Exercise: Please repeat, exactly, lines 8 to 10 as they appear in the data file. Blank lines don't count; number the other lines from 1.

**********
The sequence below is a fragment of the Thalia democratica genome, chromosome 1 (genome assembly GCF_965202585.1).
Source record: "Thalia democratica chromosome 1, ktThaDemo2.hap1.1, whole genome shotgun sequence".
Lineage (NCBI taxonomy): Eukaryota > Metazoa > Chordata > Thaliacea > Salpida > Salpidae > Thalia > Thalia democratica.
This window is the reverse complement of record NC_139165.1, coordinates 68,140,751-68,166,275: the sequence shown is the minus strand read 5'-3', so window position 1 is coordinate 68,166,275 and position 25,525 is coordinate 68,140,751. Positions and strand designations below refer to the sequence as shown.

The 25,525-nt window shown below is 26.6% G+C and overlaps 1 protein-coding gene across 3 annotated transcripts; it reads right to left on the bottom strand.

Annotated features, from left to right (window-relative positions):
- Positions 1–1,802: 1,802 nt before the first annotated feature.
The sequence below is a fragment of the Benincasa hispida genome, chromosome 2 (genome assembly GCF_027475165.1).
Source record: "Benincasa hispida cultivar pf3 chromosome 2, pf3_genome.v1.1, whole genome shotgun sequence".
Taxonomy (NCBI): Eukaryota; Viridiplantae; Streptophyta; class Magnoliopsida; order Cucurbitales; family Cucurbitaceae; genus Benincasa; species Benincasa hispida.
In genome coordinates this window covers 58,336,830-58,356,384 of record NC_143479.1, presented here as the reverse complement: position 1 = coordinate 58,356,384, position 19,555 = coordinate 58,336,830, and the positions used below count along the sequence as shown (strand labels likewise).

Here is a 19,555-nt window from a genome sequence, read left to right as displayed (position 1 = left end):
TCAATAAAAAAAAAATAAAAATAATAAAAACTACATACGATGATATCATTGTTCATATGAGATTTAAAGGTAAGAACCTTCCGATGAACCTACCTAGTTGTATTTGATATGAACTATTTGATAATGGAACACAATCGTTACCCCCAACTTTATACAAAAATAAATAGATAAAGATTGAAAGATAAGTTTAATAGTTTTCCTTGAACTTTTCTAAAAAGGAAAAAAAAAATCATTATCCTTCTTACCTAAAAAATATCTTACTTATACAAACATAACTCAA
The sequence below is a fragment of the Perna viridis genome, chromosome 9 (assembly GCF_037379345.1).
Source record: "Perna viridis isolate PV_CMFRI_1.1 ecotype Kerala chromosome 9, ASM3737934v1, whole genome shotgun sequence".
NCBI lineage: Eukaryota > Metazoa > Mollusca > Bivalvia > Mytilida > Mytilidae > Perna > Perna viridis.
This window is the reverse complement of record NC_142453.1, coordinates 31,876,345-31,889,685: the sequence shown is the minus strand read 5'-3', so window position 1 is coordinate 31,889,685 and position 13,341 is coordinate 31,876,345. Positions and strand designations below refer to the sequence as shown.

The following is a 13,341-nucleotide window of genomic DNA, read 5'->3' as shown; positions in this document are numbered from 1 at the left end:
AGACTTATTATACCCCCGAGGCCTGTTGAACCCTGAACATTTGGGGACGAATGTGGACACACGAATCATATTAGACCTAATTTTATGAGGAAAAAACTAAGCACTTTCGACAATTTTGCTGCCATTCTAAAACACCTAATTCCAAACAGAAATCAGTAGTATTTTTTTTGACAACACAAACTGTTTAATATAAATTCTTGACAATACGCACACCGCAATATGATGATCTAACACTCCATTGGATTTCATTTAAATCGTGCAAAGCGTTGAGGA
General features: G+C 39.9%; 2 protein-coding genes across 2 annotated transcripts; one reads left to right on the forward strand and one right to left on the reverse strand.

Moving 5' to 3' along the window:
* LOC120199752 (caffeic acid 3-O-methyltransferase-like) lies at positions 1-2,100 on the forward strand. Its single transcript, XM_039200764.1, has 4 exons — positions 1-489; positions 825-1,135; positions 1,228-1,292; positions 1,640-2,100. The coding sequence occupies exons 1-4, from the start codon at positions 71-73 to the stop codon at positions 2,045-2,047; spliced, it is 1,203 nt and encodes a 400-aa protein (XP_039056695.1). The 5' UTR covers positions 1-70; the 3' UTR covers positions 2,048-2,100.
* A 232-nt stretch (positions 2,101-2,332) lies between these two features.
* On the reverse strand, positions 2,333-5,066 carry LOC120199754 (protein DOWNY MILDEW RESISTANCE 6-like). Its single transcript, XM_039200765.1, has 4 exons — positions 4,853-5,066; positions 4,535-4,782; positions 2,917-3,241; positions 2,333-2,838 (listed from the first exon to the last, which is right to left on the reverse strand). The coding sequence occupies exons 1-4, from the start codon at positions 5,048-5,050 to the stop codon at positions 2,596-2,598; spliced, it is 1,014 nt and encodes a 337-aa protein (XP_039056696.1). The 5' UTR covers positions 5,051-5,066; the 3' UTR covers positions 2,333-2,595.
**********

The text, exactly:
The sequence below is a fragment of the Benincasa hispida genome, chromosome 2 (genome assembly GCF_027475165.1).
Source record: "Benincasa hispida cultivar pf3 chromosome 2, pf3_genome.v1.1, whole genome shotgun sequence".
Taxonomy (NCBI): Eukaryota; Viridiplantae; Streptophyta; class Magnoliopsida; order Cucurbitales; family Cucurbitaceae; genus Benincasa; species Benincasa hispida.